BY TOM WHEELWRIGHT
All governments use the tax law to encourage investing and other activities. They want to encourage business development and growth so they give businesses tax deductions for their expenses. They want to encourage research and development, so they give extra deductions and/or credits for increasing research and development. In South Africa, for example, businesses receive a deduction equal to as much as 150% of the research expenditures. They want to encourage individuals to have and take care of children so they routinely give tax deductions and credits for children and education.
The biggest tax benefits are reserved for real estate investors. Worldwide, investment in real estate, particularly in new developments, receive the single biggest tax benefit available commonly called depreciation or cost recovery deductions. Most people, when they invest in real estate expect the real estate to appreciate. While there is some wear and tear, they expect the real estate to last for many, many years and continue to increase in value.
Despite the obvious increases in value from good development, real estate investors commonly receive a deduction against their taxable income as if the real estate were actually going down in value. This incentive is called depreciation or cost recovery. Here’s an example of how it works.
An investor decides to buy land and build a new apartment or office building. The building costs $1 million to build. The investor makes a down payment of $250,000 and borrows the rest from a bank. Once the building is placed in service, the investor can begin taking a depreciation or cost recovery deduction. This deduction can range from $25,000/year (40 year depreciation) to as much as $300,000 in the first year (100% for certain property, such as the contents of the building and land improvements). In the latter case, the investor is receiving a deduction in the first year for more than their entire down payment. The bank doesn’t receive the tax benefit from depreciation; that’s reserved for the investor.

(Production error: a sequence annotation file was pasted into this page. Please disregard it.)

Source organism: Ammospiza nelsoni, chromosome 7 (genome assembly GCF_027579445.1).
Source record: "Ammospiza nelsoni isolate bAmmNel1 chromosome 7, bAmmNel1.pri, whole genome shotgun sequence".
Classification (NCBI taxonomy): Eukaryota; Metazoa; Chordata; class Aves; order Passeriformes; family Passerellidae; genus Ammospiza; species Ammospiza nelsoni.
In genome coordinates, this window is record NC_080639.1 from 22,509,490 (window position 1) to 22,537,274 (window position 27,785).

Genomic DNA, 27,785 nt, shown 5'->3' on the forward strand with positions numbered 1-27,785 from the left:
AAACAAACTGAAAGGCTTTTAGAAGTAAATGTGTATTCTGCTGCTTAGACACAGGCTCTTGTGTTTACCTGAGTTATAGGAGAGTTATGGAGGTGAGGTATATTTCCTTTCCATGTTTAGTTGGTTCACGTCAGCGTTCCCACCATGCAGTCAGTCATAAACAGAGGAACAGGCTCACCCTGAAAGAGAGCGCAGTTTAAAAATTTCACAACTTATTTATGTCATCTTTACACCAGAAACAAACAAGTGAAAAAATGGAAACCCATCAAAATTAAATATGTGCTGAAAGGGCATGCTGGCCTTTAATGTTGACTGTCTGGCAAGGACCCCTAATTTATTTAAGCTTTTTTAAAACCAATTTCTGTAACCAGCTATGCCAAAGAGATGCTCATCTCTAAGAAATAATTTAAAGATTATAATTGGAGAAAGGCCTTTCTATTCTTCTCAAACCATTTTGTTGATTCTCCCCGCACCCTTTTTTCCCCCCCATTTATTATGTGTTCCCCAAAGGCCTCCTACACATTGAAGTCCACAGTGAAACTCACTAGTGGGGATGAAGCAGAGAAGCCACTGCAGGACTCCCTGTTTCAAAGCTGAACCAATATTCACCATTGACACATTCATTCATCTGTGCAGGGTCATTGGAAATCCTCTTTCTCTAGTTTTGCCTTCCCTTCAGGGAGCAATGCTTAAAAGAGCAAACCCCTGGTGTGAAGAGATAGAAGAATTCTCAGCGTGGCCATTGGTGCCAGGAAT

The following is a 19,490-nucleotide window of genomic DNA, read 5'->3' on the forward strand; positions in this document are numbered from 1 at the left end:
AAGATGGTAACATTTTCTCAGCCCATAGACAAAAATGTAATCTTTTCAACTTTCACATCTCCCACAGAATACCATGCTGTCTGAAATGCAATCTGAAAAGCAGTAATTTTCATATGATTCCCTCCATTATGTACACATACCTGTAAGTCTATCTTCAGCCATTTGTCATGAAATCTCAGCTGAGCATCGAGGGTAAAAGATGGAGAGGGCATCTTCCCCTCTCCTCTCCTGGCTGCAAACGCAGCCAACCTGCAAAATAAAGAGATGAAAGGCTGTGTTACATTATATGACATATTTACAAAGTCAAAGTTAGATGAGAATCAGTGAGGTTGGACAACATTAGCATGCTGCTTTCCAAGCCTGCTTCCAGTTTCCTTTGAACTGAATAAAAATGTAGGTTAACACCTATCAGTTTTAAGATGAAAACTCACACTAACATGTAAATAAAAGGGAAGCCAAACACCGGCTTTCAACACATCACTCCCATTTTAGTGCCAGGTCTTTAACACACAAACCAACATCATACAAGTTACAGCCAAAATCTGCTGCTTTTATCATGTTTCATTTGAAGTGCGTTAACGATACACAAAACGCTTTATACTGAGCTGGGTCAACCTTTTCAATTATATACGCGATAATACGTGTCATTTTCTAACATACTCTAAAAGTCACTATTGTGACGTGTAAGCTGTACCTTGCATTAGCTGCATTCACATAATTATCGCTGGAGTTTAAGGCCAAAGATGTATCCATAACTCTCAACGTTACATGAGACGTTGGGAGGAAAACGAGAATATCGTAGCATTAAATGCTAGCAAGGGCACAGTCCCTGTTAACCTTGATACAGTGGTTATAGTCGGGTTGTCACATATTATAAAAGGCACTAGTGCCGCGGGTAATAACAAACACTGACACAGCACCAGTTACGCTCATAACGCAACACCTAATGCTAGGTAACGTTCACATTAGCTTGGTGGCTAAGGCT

There are other tax benefits as well. Some countries allow investors to postpone any gain when they sell the property if they buy another property. Certain countries have additional tax benefits for building in distressed areas, often called opportunity zones or economic development zones. In these cases, the gain from sale of the building may be entirely eliminated rather than merely postponed. Many countries give tax credits for developing low-income housing or for rehabilitating historic structures.
The United States now gives major depreciation benefits for acquisitions of used property as well. A rental property in the U.S. can be depreciated over and over again by each new buyer.
The goal of these tax benefits is to encourage real estate investing, especially in new developments. Most real estate investors are aware of the great benefits from using debt (leverage) to buy and develop real estate, They may not realize that they are not just leveraging their cash-on-cash returns when they borrow to build, they are also leveraging their tax benefits.
Tom Wheelwright is a CPA based in Phoenix, AZ, USA. He is a best-selling author of Tax Free Wealth